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Health Freedom Watch
March 2010

Contents:


Proposed Rule on Electronic Health Records (EHRs) Threatens Privacy

Submit Comments by Monday, March 15, 2010

The Centers for Medicare and Medicaid Services (CMS) has proposed a rule that would lead to the creation and sharing of electronic health records (EHRs) for a majority of Americans without their consent. The rule would accomplish this initially through incentive payments for physicians and other providers who create “certified” EHRs and submit electronic data to CMS.1 To be considered “meaningful users” of EHRs, the rule would require doctors and hospitals to submit data for a majority of all their patients—not just those on Medicare and Medicaid.

Who Will Be Affected?

CMS estimates that some 624,000 physicians, hospitals, and other providers (chiropractors, dentists, optometrists, and podiatrists) would be affected by the EHR incentive program.2  Physicians who want to qualify as “meaningful users” would be required to purchase “certified” EHRs,3 and they would have to collect and submit demographic and medical data, in addition to “quality measures,” the number of which would be increased in later years.4  (See summary in table below.)  

Mandatory or Voluntary?

While the rule would take effect in October 2010 as an incentive program, Medicare physicians who don’t create and share EHR data after 2015 would face financial penalties.  CMS notes that under the rule, “The investments needed to meet the meaningful use standards and obtain incentive funding are voluntary, and hence not ‘mandates’ within the meaning of the statute. However, the potential reductions in Medicare reimbursement after FY 2015 are effectively mandates.”5 (Emphasis added.)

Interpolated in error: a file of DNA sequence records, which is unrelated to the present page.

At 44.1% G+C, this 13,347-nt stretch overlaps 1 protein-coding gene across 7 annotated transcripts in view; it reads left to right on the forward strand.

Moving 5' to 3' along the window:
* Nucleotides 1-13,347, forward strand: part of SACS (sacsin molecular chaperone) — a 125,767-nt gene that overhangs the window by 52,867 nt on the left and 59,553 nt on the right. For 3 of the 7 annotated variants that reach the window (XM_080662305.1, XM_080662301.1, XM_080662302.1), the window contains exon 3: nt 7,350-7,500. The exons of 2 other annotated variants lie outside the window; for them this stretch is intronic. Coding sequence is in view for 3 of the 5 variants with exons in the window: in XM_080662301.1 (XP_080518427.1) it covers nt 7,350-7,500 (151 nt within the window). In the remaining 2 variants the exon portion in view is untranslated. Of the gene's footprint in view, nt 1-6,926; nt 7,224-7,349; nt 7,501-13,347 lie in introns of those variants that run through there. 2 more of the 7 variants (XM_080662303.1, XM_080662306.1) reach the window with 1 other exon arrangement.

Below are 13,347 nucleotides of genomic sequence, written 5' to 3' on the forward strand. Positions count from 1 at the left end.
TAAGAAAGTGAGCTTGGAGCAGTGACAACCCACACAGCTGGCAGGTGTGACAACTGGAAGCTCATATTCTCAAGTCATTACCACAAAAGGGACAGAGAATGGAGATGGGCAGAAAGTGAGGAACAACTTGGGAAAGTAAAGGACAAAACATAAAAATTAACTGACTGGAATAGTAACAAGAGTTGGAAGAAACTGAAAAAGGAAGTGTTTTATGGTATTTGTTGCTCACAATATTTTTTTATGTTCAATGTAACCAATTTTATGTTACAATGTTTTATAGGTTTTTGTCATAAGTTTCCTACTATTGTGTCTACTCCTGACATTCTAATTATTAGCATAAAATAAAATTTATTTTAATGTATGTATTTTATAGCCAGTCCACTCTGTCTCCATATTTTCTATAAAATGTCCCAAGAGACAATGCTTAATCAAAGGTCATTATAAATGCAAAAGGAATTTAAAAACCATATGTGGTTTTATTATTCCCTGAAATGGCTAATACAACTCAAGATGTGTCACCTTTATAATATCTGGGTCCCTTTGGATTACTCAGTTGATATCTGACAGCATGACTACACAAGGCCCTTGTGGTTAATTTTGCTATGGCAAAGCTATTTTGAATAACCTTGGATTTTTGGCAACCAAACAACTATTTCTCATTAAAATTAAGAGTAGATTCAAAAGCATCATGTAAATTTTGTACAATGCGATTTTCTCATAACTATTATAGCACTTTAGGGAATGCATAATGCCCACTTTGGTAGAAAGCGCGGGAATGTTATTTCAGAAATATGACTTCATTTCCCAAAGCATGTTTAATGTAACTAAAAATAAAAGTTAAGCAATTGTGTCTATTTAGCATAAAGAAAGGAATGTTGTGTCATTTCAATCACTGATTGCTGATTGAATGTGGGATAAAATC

How Much Will Physicians and Hospitals Have to Pay for EHRs and Maintenance?

CMS estimates that each physician and provider would spend about $54,000 to purchase certified EHR technology and approximately $10,000 a year for maintenance.  Hospitals are projected to spend about $5 million each to establish certified EHRs and approximately $1 million a year for maintenance.6

How Much Will Doctors Get Paid?

Medicare physicians (and other qualifying providers) could receive up to a total of $41,000 over five years for complying with the rule. The payments would be as follows (beginning October 1, 2010):

Year 1 - $15,000 ($18,000 if the first payment is in first or second year of program)
Year 2 - $12,000
Year 3 - $8,000
Year 4 - $4,000
Year 5 - $2,0007

Incentive payments would end in 2014.  Then penalties or reductions in Medicare payments would be imposed beginning in 2015 for those who do not comply.8

(Note: The method for determining hospital incentive payments is complicated; it can be found on page 1997 of the proposed rule.) 

How Will the EHR Program Affect National Health Spending?